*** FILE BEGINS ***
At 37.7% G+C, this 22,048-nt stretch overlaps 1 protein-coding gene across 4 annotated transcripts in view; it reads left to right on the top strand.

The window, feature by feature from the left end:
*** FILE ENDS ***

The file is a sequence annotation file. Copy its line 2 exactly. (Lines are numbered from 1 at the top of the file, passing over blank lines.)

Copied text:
The window, feature by feature from the left end: